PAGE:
Could more gun control have stopped 2015's deadliest mass shootings?
In 2013, Barack Obama proposed changes to US gun law and was dramatically defeated. We analyze the possible effect of those policies in the 20 largest mass shootings of this yearMona Chalabi, The Guardian
Last modified on Monday 14 December 2015
Last Wednesday, two mass shootings happened in America. In one of them, 14 people were killed and 21 others were injured, prompting Barack Obama to describe stronger background checks for gun purchases as “common sense”. Earlier that same day, two gunmen killed one person and injured three others in Savannah, Georgia. In neither case is there any evidence that the killers obtained their guns illegally.
That’s not surprising. A Guardian analysis of the 20 shootings with the most fatalities in 2015 found that most gunmen obtain their weapons legally. But had a range of proposed federal reforms designed to strengthen gun laws been in place, many of those mass shootings could have been less likely to have happened. In nine of the 12 cases where information was available, tougher laws could have prevented killers from obtaining their guns.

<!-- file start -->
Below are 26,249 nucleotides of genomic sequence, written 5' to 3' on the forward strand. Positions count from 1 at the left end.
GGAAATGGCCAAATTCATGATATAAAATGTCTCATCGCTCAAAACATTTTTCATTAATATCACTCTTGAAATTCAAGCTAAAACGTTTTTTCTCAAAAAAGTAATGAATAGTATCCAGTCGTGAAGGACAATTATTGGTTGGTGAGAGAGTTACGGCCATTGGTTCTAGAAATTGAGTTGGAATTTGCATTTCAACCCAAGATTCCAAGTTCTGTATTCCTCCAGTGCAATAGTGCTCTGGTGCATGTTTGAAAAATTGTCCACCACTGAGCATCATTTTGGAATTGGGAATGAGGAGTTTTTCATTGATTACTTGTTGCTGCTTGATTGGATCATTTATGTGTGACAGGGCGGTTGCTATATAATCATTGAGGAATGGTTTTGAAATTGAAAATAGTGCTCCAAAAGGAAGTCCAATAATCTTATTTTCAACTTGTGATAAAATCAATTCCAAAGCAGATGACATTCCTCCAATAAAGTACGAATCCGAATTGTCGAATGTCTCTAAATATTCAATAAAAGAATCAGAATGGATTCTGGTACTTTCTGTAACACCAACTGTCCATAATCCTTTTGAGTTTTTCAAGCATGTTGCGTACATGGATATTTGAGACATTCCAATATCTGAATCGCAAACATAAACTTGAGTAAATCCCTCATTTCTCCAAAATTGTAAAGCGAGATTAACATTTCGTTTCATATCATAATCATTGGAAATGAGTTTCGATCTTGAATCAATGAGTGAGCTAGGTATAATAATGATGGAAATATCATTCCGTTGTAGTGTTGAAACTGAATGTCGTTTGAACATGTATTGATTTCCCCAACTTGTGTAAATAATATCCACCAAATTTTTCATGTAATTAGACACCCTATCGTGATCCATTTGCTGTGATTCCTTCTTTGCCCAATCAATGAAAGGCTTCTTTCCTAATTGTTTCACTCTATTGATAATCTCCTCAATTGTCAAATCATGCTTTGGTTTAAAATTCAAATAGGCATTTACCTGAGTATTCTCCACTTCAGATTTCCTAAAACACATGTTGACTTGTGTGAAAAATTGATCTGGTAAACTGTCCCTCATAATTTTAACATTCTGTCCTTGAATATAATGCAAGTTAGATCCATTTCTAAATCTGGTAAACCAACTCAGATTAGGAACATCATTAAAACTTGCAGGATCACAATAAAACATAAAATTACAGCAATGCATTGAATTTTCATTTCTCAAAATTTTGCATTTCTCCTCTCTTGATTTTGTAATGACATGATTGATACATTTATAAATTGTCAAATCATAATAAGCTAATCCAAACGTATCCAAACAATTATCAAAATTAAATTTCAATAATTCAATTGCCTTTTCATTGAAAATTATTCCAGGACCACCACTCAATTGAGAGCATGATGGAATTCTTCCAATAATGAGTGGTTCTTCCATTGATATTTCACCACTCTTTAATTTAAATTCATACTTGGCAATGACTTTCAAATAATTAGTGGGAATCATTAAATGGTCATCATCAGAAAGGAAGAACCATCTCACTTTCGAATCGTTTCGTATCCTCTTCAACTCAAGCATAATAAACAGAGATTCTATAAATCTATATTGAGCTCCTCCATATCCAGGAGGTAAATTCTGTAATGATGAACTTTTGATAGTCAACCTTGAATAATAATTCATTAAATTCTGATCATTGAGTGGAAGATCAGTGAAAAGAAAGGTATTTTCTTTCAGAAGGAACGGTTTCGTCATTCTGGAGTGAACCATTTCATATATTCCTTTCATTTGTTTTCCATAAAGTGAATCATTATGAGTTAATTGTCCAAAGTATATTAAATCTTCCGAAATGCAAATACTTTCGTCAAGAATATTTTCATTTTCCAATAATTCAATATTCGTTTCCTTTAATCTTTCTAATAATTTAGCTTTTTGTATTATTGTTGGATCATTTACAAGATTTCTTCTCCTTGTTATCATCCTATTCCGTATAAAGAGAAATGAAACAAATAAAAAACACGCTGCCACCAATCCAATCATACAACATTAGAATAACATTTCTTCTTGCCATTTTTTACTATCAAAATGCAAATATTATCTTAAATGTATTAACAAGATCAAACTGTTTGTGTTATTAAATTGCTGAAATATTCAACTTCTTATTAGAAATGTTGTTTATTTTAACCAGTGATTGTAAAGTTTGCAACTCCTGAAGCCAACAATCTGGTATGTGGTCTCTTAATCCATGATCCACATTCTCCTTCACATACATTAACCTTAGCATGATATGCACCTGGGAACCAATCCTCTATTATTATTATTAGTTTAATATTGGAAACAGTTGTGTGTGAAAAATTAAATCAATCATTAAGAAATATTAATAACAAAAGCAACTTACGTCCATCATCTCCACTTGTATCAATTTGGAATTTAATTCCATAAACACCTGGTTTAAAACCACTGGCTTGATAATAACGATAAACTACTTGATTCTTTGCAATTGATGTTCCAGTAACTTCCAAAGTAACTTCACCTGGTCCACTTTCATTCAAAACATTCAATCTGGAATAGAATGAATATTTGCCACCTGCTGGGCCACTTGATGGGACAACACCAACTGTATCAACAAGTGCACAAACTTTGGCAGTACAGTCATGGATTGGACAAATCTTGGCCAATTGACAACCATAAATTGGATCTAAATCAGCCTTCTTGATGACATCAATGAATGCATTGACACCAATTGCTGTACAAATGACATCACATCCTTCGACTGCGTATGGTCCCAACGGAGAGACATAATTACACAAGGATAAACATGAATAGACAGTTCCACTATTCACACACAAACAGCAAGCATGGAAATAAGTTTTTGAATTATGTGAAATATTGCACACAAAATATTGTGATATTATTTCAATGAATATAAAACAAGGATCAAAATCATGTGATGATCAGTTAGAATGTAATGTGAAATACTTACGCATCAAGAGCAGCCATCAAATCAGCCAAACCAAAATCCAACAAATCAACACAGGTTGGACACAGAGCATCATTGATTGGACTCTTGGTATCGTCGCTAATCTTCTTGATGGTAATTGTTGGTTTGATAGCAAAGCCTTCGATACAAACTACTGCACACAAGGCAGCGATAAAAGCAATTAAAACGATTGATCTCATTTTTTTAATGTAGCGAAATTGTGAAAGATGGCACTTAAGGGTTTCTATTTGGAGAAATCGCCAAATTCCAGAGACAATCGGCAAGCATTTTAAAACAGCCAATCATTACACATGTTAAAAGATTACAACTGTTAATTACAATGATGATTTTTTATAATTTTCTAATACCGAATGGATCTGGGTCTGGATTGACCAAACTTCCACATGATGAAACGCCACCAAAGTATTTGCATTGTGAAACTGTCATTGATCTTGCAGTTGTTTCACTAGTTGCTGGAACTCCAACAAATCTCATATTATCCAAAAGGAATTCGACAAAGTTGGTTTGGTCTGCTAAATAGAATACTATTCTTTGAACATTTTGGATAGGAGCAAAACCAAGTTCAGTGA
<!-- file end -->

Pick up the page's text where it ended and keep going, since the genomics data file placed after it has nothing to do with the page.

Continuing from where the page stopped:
To fully understand the impact of America’s gun control measures, it’s important to look beyond the handful of mass shootings that acquired enough headlines to puncture national consciousness. The most thorough source that currently exists is Mass Shooting Tracker, a collaborative project where users find and verify media reports to count the number of US mass shootings each year. The group defines a mass shooting as an incident where four or more people are shot – the injuries do not have to be fatal for the shooting to be included in their database.
In 42% of the 353 mass shootings recorded in 2015 so far, there were no reported fatalities. An additional 47% of those mass shootings resulted in between one and three people killed. But it’s harder to understand the role of gun control legislation in those mass shootings with fewer victims – often the shooters’ names aren’t known, let alone whether they had a criminal record or which guns they used. When only three Americans die, shootings usually aren’t remembered by the names of the locations where they took place.